Fields, logics and corporate governance
This source preferred by Donald Nordberg
Authors: Nordberg, D.
Start date: July 2013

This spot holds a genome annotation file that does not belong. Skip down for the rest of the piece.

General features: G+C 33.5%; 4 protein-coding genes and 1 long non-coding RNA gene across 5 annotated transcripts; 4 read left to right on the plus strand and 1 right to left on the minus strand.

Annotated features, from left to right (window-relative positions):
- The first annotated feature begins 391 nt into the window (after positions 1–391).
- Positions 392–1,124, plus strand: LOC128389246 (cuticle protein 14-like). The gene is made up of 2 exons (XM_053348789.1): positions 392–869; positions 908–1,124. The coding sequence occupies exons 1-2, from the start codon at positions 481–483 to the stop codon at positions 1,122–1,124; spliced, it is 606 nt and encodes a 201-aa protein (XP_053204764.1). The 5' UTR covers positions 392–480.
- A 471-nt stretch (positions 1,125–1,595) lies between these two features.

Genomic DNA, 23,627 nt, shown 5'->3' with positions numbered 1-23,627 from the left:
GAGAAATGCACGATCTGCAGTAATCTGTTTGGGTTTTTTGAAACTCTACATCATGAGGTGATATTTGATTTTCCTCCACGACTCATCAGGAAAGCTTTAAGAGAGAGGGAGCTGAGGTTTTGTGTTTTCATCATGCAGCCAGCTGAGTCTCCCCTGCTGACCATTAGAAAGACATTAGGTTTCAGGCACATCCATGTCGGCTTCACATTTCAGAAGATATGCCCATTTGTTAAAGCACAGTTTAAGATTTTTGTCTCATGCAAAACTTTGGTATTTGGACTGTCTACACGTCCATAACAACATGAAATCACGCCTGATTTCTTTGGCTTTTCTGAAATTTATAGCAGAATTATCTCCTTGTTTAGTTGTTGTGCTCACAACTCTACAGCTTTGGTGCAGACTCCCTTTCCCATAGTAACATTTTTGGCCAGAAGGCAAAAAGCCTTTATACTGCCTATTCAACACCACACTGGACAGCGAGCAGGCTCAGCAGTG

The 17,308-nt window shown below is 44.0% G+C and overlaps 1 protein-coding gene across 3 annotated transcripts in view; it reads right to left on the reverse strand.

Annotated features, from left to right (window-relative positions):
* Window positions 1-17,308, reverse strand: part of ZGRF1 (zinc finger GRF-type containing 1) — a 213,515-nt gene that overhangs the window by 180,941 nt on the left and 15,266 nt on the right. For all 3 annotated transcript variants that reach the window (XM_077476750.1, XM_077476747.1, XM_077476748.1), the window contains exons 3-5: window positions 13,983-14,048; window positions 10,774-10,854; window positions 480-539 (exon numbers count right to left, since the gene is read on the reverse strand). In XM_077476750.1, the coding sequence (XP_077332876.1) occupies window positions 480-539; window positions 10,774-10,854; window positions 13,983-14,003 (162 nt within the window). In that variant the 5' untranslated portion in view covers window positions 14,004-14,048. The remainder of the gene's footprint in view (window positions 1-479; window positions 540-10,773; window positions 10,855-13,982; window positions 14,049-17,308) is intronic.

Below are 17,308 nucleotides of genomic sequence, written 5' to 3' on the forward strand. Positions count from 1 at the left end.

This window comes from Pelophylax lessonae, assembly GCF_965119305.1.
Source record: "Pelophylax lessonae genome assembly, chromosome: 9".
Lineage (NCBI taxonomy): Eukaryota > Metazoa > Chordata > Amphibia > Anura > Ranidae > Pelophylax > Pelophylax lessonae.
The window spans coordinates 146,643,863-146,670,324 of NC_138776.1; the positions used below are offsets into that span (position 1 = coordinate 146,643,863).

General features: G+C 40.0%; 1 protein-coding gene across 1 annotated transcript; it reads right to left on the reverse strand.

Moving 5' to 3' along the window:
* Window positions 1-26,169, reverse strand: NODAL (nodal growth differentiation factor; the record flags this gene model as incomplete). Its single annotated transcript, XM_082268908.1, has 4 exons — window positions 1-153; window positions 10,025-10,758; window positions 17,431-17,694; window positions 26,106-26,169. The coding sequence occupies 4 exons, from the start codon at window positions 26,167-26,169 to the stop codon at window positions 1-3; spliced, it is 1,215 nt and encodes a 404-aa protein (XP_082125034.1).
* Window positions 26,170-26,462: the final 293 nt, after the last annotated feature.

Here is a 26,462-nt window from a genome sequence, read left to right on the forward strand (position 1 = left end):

The social sciences continue to confront the recurring issue of how change arises in setting with high levels of institutionalization. This shortcoming in the new institutionalism has attracted two recent and somewhat conflicting attempts at theorization, both with roots in the earlier work of the scholars involved. The first, the institutional logics perspective (Thornton, Ocasio and Lounsbury, 2012), identifies in a model of issue salience and changes in attention a mechanism where logics can shift. The second, strategic action fields (Fligstein and McAdam, 2012b), sees logics as too broad and amorphous, suggesting more consensus than usually appears in fields. Instead, it posits that the interaction between fields and the constant contestation among actors within fields keeps alive the potential for change. Using the example of the development of the UK code of corporate governance, this paper seeks to bridge the differences between these views by suggesting that the suppression of terms of logics creates potential for ambiguity, and in keeping with the theory of strategic action fields, individual actors may sit simultaneously and sequentially in different fields, creating identities that direct their attention in conflicting directions.